The Life of Andrew Melville: Containing Illustrations of the Ecclesiastical and Literary History of Scotland, During the Latter Part of the Sixteenth and Beginning of the Seventeenth Century. With an Appendix, Consisting of Original Papers, Volume 1
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Page 463 - Jvdgement of a most Reverend and Learned Man from beyond the Seas, concerning a threefold order of Bishops, with a Declaration of certaine other waigtie points, concerning the Discipline and Government of the Church.
Page 168 - The office-bearers of the church are to be admitted by election and ordination. None are to be intruded into any office, " contrary to the will of the congregation to which they are appointed.
Page 73 - Moral philosophy formed the next branch of study; and on this he read Cicero's Offices, Paradoxes, and Tusculan Questions, the Ethics and Politics of Aristotle, and certain dialogues of Plato. In natural philosophy, he made use of Fernelius, and commented on parts of the writings of Aristotle and Plato. To these he added a view of universal history, with chronology, and the progress of the art of writing.
Page 487 - For altogether this is to be avoided, that any man be violently intruded or thrust in upon any congregation ; but this liberty, with all care, must be reserved to every several church, to have their votes and suffrages in election of their ministers.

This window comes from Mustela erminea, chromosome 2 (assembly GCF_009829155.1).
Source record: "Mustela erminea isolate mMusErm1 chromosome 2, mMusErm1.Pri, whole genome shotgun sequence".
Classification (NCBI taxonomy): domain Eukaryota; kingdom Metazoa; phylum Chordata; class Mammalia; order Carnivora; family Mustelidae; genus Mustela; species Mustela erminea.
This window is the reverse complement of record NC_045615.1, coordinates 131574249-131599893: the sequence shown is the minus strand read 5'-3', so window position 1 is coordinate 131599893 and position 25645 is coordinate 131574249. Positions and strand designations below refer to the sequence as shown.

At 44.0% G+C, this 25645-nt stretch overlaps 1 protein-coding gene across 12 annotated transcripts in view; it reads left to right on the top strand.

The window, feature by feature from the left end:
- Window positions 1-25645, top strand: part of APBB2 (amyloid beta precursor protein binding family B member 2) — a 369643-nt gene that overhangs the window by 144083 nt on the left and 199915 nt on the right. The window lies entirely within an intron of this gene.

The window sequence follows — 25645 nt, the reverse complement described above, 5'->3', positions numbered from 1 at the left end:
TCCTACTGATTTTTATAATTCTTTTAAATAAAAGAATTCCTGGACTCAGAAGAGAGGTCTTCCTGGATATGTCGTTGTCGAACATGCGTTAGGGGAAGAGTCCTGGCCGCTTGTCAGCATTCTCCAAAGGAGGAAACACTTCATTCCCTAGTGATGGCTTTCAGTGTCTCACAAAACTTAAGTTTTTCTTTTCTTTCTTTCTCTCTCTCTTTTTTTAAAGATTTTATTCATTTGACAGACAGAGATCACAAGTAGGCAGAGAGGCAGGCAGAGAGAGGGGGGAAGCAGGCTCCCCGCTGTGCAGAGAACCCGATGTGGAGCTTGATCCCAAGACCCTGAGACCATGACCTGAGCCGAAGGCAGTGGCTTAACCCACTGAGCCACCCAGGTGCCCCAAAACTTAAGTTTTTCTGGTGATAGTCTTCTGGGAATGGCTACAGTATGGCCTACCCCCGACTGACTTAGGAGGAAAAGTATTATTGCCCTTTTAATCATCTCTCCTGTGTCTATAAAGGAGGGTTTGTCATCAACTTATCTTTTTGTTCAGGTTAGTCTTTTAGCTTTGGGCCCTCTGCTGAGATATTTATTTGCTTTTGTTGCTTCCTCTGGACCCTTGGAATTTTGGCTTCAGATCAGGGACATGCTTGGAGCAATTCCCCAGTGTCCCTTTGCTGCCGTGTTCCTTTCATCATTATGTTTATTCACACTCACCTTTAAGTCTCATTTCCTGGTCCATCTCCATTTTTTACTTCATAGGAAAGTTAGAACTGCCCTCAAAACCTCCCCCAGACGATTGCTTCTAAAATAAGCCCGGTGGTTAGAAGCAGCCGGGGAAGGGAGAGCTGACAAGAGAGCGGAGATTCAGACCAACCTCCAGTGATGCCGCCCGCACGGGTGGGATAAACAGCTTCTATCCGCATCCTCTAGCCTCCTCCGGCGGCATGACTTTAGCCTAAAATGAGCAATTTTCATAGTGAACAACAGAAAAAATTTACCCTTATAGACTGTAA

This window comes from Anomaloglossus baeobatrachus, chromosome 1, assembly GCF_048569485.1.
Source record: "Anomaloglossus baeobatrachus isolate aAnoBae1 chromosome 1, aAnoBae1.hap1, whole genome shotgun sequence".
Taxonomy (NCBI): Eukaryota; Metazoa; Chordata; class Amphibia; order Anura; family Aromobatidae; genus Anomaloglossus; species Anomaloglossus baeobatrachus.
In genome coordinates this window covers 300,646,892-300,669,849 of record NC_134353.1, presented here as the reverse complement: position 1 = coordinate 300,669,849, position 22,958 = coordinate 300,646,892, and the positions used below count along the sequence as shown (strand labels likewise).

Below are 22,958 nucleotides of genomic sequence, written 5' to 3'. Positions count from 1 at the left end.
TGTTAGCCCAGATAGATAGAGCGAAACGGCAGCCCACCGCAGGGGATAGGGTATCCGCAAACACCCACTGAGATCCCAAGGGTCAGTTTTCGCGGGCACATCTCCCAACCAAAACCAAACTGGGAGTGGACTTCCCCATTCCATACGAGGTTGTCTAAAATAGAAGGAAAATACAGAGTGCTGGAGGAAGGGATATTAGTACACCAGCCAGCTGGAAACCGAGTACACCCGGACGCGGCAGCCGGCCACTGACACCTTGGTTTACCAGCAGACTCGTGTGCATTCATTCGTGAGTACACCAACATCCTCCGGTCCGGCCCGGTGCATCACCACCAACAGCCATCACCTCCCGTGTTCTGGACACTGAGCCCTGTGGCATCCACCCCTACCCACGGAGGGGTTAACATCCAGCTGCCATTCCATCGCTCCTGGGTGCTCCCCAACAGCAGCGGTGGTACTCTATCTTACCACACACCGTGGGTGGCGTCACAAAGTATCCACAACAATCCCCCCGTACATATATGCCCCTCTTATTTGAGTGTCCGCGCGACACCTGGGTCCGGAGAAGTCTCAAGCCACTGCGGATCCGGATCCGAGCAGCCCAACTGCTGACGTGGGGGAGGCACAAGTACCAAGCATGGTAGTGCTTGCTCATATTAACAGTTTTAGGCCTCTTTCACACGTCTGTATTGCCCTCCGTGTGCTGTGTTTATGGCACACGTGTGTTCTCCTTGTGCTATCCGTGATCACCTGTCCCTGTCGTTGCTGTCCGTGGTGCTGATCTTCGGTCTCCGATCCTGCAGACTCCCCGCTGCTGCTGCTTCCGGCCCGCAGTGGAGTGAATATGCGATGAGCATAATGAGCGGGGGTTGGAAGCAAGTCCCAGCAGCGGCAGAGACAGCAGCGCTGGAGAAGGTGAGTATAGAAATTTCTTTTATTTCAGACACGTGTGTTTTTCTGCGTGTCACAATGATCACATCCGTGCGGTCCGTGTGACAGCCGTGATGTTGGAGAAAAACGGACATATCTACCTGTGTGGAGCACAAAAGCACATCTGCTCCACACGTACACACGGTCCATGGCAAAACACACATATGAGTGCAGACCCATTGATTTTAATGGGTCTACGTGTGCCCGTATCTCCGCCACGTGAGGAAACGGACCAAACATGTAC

Page 113 - Lambeth conference, he received the degree of Doctor of Laws from the university of Cambridge, England.
Page 378 - For thou hast been a strength to the poor, a strength to the needy in his distress, a refuge from the storm, a shadow from the heat, when the blast of the terrible ones is as a storm against the wall.
Page 310 - After this, in the year 1584, the bishops were restored by Parliament to some parts of their ancient dignity,* and it was made treason for any man to procure the innovation or diminution of the power and authority of any of the three estates ; but when this act was proclaimed, the ministers protested against it, as not having been agreed to by the Kirk.
Page 386 - English ; they want nothing of the mass but the liftings. I charge you, my good people, ministers, doctors, elders, nobles, gentlemen, and barons, to stand to your purity ; and I, forsooth, so long as I brook my life and crown, shall maintain the same against all deadly.